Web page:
As Nora’s career progressed and other opportunities became available, she took a position at the State Department, working as part of an outreach team to contribute to civil society initiatives abroad. Her responsibilities often took her overseas to collaborate with partners on development projects. She traveled throughout South and Central American, Europe, and Asia.
Then Nora had the opportunity to travel to the Middle East. She was not sure what to expect, but spent the weeks leading up to the trip learning as much as she could about the culture, language, people, and societal norms. She wanted her trip to be successful. And if things went well, she had the opportunity to be considered for a promotion.
As she aged, her professional identity became more and more important to Nora. In Washington, DC, a city known for its networking, Nora couldn’t recall how many times she was asked, “What do you do?” It was an odd question the first time she heard it, wondering why the person didn’t want to know more about her. But over time, she too started to view herself and her worth through the lens of others. She spent plenty of time trying to come up with the perfect answer, a blend of who she was as a person and what she did professionally, but inevitably would respond by providing a summary of her job description. It was, after all, her job and her career that she was most focused on.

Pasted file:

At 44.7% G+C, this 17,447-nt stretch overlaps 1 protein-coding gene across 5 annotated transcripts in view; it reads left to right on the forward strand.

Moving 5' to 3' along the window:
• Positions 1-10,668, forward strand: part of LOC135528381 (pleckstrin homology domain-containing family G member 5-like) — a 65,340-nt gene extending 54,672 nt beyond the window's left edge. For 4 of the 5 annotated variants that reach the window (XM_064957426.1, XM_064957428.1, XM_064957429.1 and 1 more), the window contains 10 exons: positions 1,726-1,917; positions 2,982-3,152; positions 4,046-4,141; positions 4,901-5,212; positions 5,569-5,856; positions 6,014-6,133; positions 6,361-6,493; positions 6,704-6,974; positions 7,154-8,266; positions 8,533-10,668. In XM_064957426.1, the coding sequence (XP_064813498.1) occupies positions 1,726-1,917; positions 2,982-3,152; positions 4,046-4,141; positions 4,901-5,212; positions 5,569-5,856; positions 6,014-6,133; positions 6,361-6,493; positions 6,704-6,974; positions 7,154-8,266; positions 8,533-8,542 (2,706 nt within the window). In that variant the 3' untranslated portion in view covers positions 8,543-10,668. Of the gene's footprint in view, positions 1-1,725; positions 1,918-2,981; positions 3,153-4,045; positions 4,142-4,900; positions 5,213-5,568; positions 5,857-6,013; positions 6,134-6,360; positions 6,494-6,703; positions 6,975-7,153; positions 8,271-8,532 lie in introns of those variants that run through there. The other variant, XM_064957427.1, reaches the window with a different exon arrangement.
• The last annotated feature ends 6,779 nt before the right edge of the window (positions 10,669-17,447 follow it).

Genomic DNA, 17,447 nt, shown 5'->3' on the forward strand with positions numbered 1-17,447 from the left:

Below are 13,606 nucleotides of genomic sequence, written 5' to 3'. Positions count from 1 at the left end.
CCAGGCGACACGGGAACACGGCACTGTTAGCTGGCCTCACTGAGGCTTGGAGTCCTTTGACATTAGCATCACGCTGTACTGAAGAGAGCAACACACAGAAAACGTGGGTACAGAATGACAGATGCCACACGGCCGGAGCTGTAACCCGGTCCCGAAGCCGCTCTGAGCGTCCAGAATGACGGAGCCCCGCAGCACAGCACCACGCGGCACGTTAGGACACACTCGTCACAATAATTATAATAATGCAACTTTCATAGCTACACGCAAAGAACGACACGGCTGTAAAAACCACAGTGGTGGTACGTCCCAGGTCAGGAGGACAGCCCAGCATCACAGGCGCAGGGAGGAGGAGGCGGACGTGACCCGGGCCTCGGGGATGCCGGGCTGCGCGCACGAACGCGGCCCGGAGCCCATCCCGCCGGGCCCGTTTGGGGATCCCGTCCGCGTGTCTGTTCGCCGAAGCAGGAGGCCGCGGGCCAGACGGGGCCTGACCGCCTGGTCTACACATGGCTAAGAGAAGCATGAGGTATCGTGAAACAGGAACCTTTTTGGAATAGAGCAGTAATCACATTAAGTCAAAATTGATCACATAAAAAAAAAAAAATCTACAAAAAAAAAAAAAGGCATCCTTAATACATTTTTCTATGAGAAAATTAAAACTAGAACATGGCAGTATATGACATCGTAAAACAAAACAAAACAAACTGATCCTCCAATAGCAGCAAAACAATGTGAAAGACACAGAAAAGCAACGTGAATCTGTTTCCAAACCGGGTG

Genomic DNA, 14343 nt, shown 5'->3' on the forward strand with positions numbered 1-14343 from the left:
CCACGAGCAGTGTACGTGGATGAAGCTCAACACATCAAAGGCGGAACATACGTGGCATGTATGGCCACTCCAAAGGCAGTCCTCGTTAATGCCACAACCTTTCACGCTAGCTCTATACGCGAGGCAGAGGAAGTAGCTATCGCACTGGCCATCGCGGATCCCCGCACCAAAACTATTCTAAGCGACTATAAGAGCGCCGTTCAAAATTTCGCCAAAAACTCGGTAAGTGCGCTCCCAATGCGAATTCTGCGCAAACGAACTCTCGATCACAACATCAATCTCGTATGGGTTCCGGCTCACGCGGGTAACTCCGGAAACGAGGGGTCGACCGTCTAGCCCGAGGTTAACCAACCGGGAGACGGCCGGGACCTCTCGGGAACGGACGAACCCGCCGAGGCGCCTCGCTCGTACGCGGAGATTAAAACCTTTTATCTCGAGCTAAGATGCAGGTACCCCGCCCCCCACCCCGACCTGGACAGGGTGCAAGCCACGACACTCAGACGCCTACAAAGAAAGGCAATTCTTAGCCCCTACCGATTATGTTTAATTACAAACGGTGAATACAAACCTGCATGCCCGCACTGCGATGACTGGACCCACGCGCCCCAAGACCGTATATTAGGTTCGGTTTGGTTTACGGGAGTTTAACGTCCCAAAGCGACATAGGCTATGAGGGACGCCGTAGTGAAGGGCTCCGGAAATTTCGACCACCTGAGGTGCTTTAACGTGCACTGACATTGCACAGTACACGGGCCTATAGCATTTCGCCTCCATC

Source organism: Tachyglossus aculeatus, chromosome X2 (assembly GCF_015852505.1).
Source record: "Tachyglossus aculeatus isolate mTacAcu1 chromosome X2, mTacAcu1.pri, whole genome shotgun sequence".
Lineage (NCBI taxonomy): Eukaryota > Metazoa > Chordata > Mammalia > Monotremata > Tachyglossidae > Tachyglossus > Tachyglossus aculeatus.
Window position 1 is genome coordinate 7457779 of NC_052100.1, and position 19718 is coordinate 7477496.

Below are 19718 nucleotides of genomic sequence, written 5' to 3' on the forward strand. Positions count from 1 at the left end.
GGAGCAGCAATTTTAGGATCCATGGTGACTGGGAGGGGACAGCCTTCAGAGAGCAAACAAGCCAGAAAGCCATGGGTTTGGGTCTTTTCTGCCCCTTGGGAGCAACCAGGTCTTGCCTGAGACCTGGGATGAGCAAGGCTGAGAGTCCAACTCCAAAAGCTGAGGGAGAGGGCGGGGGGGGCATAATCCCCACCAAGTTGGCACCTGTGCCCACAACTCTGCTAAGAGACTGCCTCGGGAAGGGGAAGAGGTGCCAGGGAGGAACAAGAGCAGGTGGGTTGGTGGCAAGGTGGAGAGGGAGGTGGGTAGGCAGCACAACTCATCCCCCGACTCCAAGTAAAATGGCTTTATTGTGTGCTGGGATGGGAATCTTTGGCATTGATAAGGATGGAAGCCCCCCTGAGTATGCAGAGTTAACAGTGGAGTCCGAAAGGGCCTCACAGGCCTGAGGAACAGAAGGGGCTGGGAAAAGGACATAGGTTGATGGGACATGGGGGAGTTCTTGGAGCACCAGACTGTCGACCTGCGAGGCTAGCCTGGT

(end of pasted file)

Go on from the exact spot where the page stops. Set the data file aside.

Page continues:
When the wheels of the plane touched down in the Middle East and Nora looked around, she knew she was in for an adventure. This place was quite unlike any other she had experienced or seen before, yet as she spent time on the ground, she also came to understand many things were quite similar to the previous places she traveled. In fact, throughout the week, she was often simultaneously surprised at how similar and how different things were from the other projects she collaborated on with partners in different parts of the world. These comparisons dominated many of the conversations she had with her colleagues.
Yet, if you ask Nora about this very trip, this important project, and this pivotal moment in her life, she will recount a story filled with tension that lies at the intersection of her gendered, ethic, and professional identities.